It's Time To Remake Maine's Calendar
Like many places in the country, Maine seems poised to raise the curtain on a grand political farce that should keep us all entertained for the next few years. As a fan of theater onstage and off, I am eager to play a modest role. And so I've come up with a proposal that will change everything, that will show those [suitable epithet here] who's really in charge here — without, I hope, actually doing any lasting harm to the environment, the exchequer, or the state of basic human rights.
I propose therefore, ladies and gentlemen, to ... reform the calendar! (Cue applause track.)
Too long have we labored under the tyranny of this arbitrary and meaningless calendar imposed on us by Washington, or History, or maybe Astronomy — one of those stupid things they they tried to make us learn about in school. Too long have we followed like sheep when the so-called experts told us "This is the first day of autumn" or "This is Columbus Day," even though Columbus may not even have been American — no one has ever seen his birth certificate. The time has come, fellow Mainers, to set this right.
Let's roll up our sleeves, then, and get under the hood, and clear the manure out of the hen house. We'll start right at the beginning.
New Year's Day: canceled. Nothing in Maine starts in January.
Presidents' Day: suspended until we get a president we like. In the interim, we will observe, sometime in January that does not conflict with major sporting events, Hero Day. Each year will feature a great American hero, preferably male.
Martin Luther King Day: retained to shut the liberals up.
Groundhog Day: moved to April.
Valentine's Day: renamed Abstinence Day and commemorated accordingly.
St. Patrick's Day. Reframed as Christian Rights Day, in recognition of the most persecuted majority in the whole world.
Spring equinox: canceled, along with all those other equinoxes and solstices and suchlike pagan hoodoo.
Easter: Okay, we'll keep Easter. But at least let's put it on some predictable basis so we'll know when it's coming. Third Sunday in April: that's it, no arguments.
Earth Day: don't even get me started. Reframed as Wise Development Day, to celebrate the enlightened use of so-called "natural" resources to better our lives.
Memorial Day. Extended to encompass the whole three-day weekend. Participation will be mandatory and social uniforms can be made for schoolchildren to join in the fun!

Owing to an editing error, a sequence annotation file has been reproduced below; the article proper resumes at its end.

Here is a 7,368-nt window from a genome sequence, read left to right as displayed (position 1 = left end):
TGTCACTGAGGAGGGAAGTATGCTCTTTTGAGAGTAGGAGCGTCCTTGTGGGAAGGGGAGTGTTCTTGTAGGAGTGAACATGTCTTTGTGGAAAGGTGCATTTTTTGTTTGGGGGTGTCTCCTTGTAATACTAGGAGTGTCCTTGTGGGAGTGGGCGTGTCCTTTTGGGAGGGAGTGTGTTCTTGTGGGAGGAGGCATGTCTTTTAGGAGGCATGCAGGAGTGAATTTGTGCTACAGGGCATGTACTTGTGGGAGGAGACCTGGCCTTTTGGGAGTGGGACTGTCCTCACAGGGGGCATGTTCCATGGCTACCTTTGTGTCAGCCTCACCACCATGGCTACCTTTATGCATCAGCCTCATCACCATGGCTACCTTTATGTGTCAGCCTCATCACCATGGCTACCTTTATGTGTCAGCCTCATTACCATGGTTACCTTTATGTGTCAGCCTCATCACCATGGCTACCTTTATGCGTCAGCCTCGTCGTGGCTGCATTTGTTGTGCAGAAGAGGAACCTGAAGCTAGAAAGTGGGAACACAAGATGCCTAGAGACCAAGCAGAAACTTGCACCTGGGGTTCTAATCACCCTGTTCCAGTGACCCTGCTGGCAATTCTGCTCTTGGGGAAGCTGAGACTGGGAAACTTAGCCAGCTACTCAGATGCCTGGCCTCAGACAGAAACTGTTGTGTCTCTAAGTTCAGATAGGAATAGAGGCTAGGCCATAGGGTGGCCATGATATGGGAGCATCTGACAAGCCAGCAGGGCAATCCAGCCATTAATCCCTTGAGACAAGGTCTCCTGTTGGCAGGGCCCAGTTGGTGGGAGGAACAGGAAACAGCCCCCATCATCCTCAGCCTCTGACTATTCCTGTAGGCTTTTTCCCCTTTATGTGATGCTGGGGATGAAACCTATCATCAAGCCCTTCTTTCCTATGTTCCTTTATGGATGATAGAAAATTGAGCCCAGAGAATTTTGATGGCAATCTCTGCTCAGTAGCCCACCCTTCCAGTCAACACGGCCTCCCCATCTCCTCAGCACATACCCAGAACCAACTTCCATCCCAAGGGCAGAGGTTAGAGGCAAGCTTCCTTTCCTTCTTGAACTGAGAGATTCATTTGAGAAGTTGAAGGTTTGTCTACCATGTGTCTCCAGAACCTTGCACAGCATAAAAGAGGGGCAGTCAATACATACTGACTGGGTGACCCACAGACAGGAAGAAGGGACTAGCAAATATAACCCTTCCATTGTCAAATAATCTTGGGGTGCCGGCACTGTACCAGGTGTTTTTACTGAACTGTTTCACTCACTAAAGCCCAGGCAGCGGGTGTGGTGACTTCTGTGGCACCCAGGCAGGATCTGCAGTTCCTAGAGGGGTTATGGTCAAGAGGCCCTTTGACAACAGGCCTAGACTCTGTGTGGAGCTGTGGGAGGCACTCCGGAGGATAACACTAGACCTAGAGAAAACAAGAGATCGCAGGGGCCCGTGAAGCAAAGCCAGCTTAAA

Fourth of July. Retained, but placed on an invitation-only basis.
Labor Day. Renamed New Year's Day, since every Mainer knows this is really when things get going again.
Columbus Day: canceled (see above).
Halloween: provisionally retained for candy-collection purposes only. No costumes of an unwholesome or Satanic sort.
Thanksgiving: retained for intact traditional families only.
Hanukkah: rescheduled for December 25 for uniformity.
Christmas: retained and declared by law the Holiest Day of the Year. Citizens who greet one another with "Happy Holidays" instead of "Merry Christmas" will be subject to fines.
Ramadan, Kwanzaa, Monkey-God Day, and what-have-you: tolerated, but must be kept quiet for the sake of civic decorum.
It appears we've lost a couple of holidays here, so we'll replace them with the following:
Black Flyday (like "Black Friday," get it?): third Friday in June.
Kickoff Day: first day of football season. Kind of like Father's Day but with more beer.
Hunters' Day: first day of dear season. A celebration of gun-owners' rights; actual hunting is optional.
9/11: a solemn occasion upon which we rededicate ourselves to the struggle against the global Caliphate, one-world government, FEMA relocation camps, and the "climate change" hoax.
February: that's right, the whole darn month. If you have to ask why, you're probably spending it in Florida.
Day Off Day. A variable holiday that may be declared at any time by any hard-working man (or woman, if applicable). Not to exceed three (3) occurrences in a calendar year. Not to be used as an excuse by expectant mothers or so-called religious minorities. Does not apply to workers in the service sector.
Heritage Day: We'll drop this in wherever there's kind of a blank spot. If you don't know what "heritage" means, you should listen to more talk radio. Full details to follow.
There is, of course, much more we could do. But we'll have four years to fill in the gaps, and this will suffice to get started with. If you have any further suggestions, please drop them into the comment box below — I'll be sure to pass them along when the time is right. After all, the Governor is going to be a busy man.